Hundreds of thousands of French workers and students joined a general strike on March 31 against their government's attacks on hard-won workers' rights, Morning Star Online said the next day.
Protests erupted across France against proposed sweeping attacks on workers' rights, shutting down dozens of schools, transportation and the Eiffel Tower.
Morning Star Online said: "The legislation, to be debated next month, would allow 12-hour days and in 'exceptional circumstances' employees could work up to 60 hours a week.
"Annual leave entitlement, break-time pay and other workplace rights will also be up for debate.
"Both employers and the Socialist Party government of President Francois Hollande — the least popular in modern French history — claim the hated Bill will encourage firms to take on more staff — with unemployment running at 10 per cent.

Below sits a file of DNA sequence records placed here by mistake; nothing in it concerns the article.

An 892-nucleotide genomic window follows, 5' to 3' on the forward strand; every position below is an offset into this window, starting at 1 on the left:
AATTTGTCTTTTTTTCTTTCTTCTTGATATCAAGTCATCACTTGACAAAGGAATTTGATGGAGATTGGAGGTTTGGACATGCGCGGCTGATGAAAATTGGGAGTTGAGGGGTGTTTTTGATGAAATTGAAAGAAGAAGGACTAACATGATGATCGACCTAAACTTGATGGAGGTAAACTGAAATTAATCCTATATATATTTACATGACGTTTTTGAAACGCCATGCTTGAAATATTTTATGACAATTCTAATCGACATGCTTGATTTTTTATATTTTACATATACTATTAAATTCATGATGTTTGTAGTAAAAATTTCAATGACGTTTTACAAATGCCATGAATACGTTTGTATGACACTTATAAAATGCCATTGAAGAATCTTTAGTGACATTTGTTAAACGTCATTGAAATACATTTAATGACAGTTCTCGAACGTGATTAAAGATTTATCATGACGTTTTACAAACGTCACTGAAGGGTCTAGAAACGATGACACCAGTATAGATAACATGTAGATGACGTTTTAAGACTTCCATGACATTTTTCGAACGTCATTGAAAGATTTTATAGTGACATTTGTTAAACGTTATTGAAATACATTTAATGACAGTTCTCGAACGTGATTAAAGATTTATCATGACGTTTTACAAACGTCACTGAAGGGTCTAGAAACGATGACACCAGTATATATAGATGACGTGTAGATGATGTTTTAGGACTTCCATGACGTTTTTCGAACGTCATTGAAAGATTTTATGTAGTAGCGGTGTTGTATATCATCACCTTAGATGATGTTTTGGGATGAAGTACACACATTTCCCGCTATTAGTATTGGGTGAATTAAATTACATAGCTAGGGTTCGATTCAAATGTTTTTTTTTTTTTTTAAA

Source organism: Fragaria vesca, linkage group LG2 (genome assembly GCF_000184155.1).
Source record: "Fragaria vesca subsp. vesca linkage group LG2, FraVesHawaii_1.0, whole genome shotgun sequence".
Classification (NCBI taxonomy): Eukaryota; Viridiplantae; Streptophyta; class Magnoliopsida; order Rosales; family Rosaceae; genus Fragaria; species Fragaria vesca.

"But trade unions and other progressives have called it a threat to job security.
In response to the attacks, TeleSUR English said on March 31: "High school and university students joined unions, journalists and pro-labor groups in 266 actions across the country ...
TeleSUR English added: "Hundreds of undocumented immigrants also demanded the legalization of their work status by successfully occupying the Directorate General of Labor in Paris.
"After 48 hours of blocking about 1,500 employees from entering, the nearly 350 immigrants and union members scored a meeting with Myriam El Khomri, Minister of Labor and a main target of the protests. El Khomri agreed to form working groups to discuss how to regulate the black market.
"Students in Amiens also voted to occupy a lecture hall, students in Paris organized a “Militant School” with alternative teach-ins, and students in Nantes protested outside city hall, with some breaking windows.
"One quarter of railway workers also went on strike, according to the SNCF union, as did workers at the Eiffel Tower and all copy editors of Paris's influential Le Parisien paper."
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